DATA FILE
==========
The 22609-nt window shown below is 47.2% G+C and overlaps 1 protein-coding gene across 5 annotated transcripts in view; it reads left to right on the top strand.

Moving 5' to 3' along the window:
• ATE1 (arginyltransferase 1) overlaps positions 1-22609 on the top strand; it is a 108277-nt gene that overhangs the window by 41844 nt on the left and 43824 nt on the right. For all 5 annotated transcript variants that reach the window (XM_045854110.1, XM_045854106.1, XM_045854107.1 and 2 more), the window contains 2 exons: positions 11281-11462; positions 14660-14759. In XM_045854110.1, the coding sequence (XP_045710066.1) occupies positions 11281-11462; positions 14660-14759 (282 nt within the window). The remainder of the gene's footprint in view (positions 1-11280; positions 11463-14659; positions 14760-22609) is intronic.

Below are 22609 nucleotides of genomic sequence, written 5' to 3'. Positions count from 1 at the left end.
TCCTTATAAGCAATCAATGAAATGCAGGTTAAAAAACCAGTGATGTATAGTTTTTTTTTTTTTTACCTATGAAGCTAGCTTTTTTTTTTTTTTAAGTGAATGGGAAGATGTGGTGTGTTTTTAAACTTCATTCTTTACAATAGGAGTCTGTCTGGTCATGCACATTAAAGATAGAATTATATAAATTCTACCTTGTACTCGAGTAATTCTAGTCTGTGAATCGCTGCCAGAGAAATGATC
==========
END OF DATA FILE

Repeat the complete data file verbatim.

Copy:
The 22609-nt window shown below is 47.2% G+C and overlaps 1 protein-coding gene across 5 annotated transcripts in view; it reads left to right on the top strand.

Moving 5' to 3' along the window:
• ATE1 (arginyltransferase 1) overlaps positions 1-22609 on the top strand; it is a 108277-nt gene that overhangs the window by 41844 nt on the left and 43824 nt on the right. For all 5 annotated transcript variants that reach the window (XM_045854110.1, XM_045854106.1, XM_045854107.1 and 2 more), the window contains 2 exons: positions 11281-11462; positions 14660-14759. In XM_045854110.1, the coding sequence (XP_045710066.1) occupies positions 11281-11462; positions 14660-14759 (282 nt within the window). The remainder of the gene's footprint in view (positions 1-11280; positions 11463-14659; positions 14760-22609) is intronic.

Below are 22609 nucleotides of genomic sequence, written 5' to 3'. Positions count from 1 at the left end.
TCCTTATAAGCAATCAATGAAATGCAGGTTAAAAAACCAGTGATGTATAGTTTTTTTTTTTTTTACCTATGAAGCTAGCTTTTTTTTTTTTTTAAGTGAATGGGAAGATGTGGTGTGTTTTTAAACTTCATTCTTTACAATAGGAGTCTGTCTGGTCATGCACATTAAAGATAGAATTATATAAATTCTACCTTGTACTCGAGTAATTCTAGTCTGTGAATCGCTGCCAGAGAAATGATC